Synopsis of Whoever Fights Monsters
Face-to-face with some of America’s most terrifying killers, FBI veteran Robert K. Ressler learned how to identify the unknown monsters who walk among us — and put them behind bars.
In “Whoever Fights Monsters”, Ressler—the inspiration for the character Agent Bill Tench in David Fincher’s hit TV show Mindhunter—shows how he was able to track down some of the country’s most brutal murderers.
Ressler, the FBI Agent and ex-Army CID colonel who advised Thomas Harris on “The Silence of the Lambs”, used the evidence at a crime scene to put together a psychological profile of the killers. From the victims they choose to the way they kill to the often grotesque souvenirs they take with them—Ressler unlocks the identities of these vicious killers. And with his discovery that serial killers share certain violent behaviors, Ressler goes behind prison walls to hear bizarre first-hand stories from countless convicted murderers. Including Ted Bundy, John Wayne Gacy, Edmund Kemper and Son of Sam.
Getting inside the mind of a killer to understand how and why he kills is one of the FBI’s most effective ways of helping police bring in killers who are still at large.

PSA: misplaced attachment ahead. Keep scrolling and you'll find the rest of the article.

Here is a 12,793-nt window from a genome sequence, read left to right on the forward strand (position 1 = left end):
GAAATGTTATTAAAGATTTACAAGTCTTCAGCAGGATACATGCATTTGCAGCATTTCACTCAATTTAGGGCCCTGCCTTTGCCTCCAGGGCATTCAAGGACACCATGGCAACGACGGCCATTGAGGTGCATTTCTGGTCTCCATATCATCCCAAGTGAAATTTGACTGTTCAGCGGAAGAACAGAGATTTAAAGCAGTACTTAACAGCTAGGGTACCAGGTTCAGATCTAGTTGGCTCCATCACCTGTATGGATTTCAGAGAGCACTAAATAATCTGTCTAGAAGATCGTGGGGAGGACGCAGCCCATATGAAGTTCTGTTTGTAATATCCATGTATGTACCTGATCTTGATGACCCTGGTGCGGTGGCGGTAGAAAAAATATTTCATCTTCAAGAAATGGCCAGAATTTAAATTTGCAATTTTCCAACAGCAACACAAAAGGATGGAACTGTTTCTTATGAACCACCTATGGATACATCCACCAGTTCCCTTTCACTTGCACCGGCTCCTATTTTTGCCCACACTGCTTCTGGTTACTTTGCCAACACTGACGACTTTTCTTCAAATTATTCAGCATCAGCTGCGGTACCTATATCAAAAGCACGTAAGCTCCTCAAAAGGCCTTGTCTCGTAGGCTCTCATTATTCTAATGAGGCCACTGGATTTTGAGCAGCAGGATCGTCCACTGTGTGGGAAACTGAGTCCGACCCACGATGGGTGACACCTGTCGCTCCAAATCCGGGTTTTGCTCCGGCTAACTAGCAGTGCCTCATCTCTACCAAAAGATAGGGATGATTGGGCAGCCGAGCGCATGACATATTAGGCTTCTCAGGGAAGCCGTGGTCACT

Join Ressler as he takes you on the hunt for the world’s most dangerous psychopaths in this terrifying journey you will not forget.
Synopsis of Whoever Fights Monsters taken from Amazon
Review of Whoever Fights Monsters – Robert Ressler
An interesting and very complete book that tells the story of how the Behavioral Analysis Unit was started at the FBI. It’s very interesting because it relates the interviews they had with famous serial killers: for example, Ed Kemper, John Gacy, the Son of Sam. They also interviewed Charles Manson but he wasn’t a serial killer, in fact he never killed anyone with his bare hands.
The book, despite being interesting, becomes a little tiring, because the author repeats himself quite a bit.
But it’s to be appreciated that he reasons and tells us why he reaches his conclusions when he makes a profile. I mean, if the killer is a white male why is he white. If he’s an organized or disorganized killer, he also reasons why he is that way. If the killer is between 20 and 30 years old, he’ll reason why he’s that age. In general, he explains very well how he reaches certain conclusions.
The author was the true founder, along with John Douglas, of the behavioral analysis unit, pioneering criminal profiling. He used to be a hostage negotiator. He was a teacher at Quantico School and gave numerous lectures and courses throughout the United States and the rest of the world.
This edition of Whoever Fights Monsters is a revised and expanded edition in Spanish. The author writes an introduction and a final chapter.